How to save a life

A wonderdrug exists that can help you—yes, you—save the life of a loved one. It's not hard. Here's how you can save a life.

By Tyler Olsen | August 5, 2021 |9:52 pm

A naloxone kit is the size and shape of a sunglass carrying case. Inside are a pair of gloves, a breathing mask, safe syringes, and three tiny vials of a miraculous antidote that can reverse the effects of opioids almost immediately. It is a wonder drug that does nothing else. It has no ill effects. If you apply it unnecessarily, it won’t cause harm. It just saves lives.

Overdoses, or drug poisonings as many are now calling them, have killed at least 582 people in the Fraser Valley and more than 7,000 people province-wide since 2016. But that figure would be much higher were it not for naloxone, also known by the brand name Narcan. On the street, the life-saving kits are widespread. But they are less common among people in middle- and upper-class neighbourhoods who might consider themselves insulated from the crisis. That’s a problem, Pacific Community Resources Society’s Kim Lloyd explained, because the opioid epidemic has hit this “hidden population” hardest, with statistics showing most people who die do so after using drugs alone in a private residence.

“The hidden population are you and I, who are working, housed, have families, but we have a substance use problem,” Lloyd said. “When people think of substance misuse or addiction, they automatically think of our homeless population, our street-entrenched populace. They don’t think of a lawyer. They don’t think of the manager of a store. They don’t think of an addictions counsellor.”

The family and friends of those people may not know they are using opioids, which is why it’s so important for naloxone kits to make their way from the streets to home cupboards. (Naloxone only works for opioids. It won’t work for cocaine, benzodiazepine, or alcohol overdoses.) The remarkable thing about naloxone is how safe and uncomplicated it is, for something that can so suddenly save a life. There are no side effects. It won’t hurt someone who accidentally ingests it. The kits are free and come with training, which can take as little as 15 minutes.

Here, as explained by Lloyd and spelled out by the acronym S-A-V-E M-E, is what you do.

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S: Stimulate
Someone who has overdosed may look like they are asleep. They may be struggling to breathe. When you spot someone unresponsive in such a position, scan the area for any hazards, then move to the first S: “stimulate.” Basically, you inflict a brief, sharp pain to try to stir the person to consciousness. To start, give their ankle a rap hard enough to hurt. If that does nothing, apply pressure to their sternum. If the person remains unresponsive, call 9-1-1 immediately.

A: Airway
Now, you move to the airway. For this, tilt the person’s head up, so it is straight and air can make it through.

V: Ventilate
Next: ventilate. Grab the plastic mask in your kit. It has a one-way breathing apparatus. Make sure it’s facing the right way, place it over the person’s mouth, and blow. One breath every five seconds. This gives the patient a short blast of oxygen that may be crucial in averting brain damage. The mask ensures a one-way travel of air.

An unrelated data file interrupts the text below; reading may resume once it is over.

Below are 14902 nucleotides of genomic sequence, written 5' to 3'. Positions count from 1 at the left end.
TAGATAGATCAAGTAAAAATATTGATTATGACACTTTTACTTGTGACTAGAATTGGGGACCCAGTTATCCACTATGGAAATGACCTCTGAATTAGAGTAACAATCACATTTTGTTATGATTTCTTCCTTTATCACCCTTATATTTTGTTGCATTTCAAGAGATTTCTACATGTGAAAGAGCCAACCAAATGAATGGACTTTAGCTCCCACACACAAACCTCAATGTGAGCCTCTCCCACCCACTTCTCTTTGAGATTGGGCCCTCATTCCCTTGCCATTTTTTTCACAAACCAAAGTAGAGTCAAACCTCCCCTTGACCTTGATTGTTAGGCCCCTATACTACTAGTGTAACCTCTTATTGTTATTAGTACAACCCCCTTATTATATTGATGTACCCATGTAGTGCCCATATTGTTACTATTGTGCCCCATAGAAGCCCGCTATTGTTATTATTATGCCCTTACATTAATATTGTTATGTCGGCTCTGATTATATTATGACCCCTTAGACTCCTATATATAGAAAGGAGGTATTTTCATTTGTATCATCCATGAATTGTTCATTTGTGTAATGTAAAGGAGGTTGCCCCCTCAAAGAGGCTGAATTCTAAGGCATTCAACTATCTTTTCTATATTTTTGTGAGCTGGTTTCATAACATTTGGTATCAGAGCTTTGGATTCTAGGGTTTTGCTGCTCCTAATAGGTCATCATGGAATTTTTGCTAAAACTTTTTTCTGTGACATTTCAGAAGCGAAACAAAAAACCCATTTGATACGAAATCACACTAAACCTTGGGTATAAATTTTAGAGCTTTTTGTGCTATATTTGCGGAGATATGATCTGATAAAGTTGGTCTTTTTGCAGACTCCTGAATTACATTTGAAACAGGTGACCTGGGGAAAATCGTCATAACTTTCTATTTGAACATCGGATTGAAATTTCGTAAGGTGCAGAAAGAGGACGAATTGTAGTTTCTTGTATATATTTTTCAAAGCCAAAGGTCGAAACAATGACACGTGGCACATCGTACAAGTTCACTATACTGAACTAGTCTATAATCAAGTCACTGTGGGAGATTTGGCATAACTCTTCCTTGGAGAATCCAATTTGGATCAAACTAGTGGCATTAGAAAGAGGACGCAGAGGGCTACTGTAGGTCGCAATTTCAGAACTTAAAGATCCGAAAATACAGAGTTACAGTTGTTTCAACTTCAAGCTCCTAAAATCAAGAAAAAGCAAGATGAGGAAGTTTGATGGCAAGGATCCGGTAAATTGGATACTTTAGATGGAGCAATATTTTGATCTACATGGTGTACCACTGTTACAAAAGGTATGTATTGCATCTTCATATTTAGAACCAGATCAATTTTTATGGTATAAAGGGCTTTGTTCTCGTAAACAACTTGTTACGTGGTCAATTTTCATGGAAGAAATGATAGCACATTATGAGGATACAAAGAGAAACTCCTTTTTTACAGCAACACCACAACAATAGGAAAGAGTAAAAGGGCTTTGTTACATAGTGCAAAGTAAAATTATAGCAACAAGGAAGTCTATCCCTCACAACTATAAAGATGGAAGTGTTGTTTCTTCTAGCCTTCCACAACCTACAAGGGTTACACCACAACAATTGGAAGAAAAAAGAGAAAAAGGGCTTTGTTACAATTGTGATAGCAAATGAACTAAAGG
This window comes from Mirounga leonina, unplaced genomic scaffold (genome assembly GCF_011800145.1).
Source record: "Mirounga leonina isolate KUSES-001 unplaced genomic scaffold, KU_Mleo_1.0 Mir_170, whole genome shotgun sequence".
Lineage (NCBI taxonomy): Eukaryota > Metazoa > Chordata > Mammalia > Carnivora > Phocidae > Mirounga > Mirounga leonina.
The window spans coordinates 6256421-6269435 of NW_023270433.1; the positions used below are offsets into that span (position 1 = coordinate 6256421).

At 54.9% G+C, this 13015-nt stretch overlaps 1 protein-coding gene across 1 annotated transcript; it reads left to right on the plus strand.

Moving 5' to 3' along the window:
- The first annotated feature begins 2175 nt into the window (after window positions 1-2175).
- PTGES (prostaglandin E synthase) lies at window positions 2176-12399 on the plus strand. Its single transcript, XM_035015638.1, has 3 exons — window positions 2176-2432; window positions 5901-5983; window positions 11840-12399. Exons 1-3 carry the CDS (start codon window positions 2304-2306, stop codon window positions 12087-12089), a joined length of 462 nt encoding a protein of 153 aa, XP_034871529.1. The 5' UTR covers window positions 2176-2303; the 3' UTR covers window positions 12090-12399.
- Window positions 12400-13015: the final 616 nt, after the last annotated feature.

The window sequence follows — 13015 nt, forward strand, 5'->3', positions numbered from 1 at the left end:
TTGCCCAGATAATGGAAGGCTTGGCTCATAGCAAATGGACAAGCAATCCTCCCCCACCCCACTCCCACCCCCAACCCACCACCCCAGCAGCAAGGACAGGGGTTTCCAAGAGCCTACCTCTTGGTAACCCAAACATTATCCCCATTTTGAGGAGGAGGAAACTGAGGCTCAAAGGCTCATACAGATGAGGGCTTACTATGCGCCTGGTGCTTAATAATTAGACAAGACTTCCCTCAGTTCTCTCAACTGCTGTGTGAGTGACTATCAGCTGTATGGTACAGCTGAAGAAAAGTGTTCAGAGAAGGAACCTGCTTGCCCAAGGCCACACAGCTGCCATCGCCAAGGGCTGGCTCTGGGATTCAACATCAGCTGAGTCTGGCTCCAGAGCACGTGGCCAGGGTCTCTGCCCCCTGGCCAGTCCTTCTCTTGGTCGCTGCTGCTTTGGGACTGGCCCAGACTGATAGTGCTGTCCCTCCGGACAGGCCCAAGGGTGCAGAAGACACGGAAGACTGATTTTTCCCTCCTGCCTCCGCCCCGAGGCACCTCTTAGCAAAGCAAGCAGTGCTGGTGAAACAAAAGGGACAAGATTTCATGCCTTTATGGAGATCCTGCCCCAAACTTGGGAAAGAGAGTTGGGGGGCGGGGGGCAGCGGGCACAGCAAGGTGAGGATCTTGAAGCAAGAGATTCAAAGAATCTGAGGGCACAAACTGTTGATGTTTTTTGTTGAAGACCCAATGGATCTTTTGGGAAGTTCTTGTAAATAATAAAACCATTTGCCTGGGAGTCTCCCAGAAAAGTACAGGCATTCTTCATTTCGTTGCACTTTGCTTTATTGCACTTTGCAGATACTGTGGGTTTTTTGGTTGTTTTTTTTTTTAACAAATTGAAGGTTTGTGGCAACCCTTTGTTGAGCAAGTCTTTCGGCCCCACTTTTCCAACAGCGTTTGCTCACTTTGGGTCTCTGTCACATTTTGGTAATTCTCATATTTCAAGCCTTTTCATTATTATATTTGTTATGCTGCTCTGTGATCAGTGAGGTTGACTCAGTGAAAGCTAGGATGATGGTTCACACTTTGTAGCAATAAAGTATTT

E: Evaluate
Check: has the person started breathing on their own?

M: Medicate
If not, it’s time to medicate. This is where naloxone comes in. But it’s also not perfect. Sometimes more than one dose is needed. Sometimes, it won’t work. Take one of the tiny vials and a syringe from your kit. Suck up the bulk of the fluid. Take the syringe and stick it in a buttock, arm, or thigh. The syringe will go through clothing. Press the plunger down. The needle will then retract into the unit, keeping everyone safe.

E: Evaluate
Keep delivering breaths—oxygen—to the person. If they haven’t regained consciousness in three to five minutes, give the person another dose. Three more minutes. More breaths. If still nothing, give another dose. Breaths and doses. Your kit contains three doses. Hopefully, if more are needed, paramedics or others will have arrived with their own naloxone.

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There is one more important thing. After the person regains consciousness, Lloyd says it is important to implore that person to seek help at hospital. After naloxone stops an overdose, the high is gone and a person may be inclined to use again. That’s particularly dangerous, because naloxone’s effects are temporary. Using opioids again can stack a second dose of opioids on top of the initial dose, significantly increasing the danger.

This likely sounds stressful. It probably will be. But the basics are not complicated. Naloxone and breaths—that combination has saved countless lives in a drug crisis that has claimed the lives of thousands over the last five years.

But, in order to save someone, you have to know they have overdosed. A new digital app, called the Lifeguard App, exists for people using alone. They can download the app and activate it before they consume their first dose. A short time later, the app will sound an alarm. If the person is conscious, they can silence it. If they are not, it will notify emergency responders. (It can also be set up to alert a designated person nearby who can help.)

Naloxone kits and training are available at nearly 100 locations around the Fraser Valley. Often, like at PCRS in Chilliwack, they are available on request, with little explanation needed. Saving a life doesn’t need to be complicated. You just need the right tools.

Tyler Olsen

Managing Editor at Fraser Valley Current

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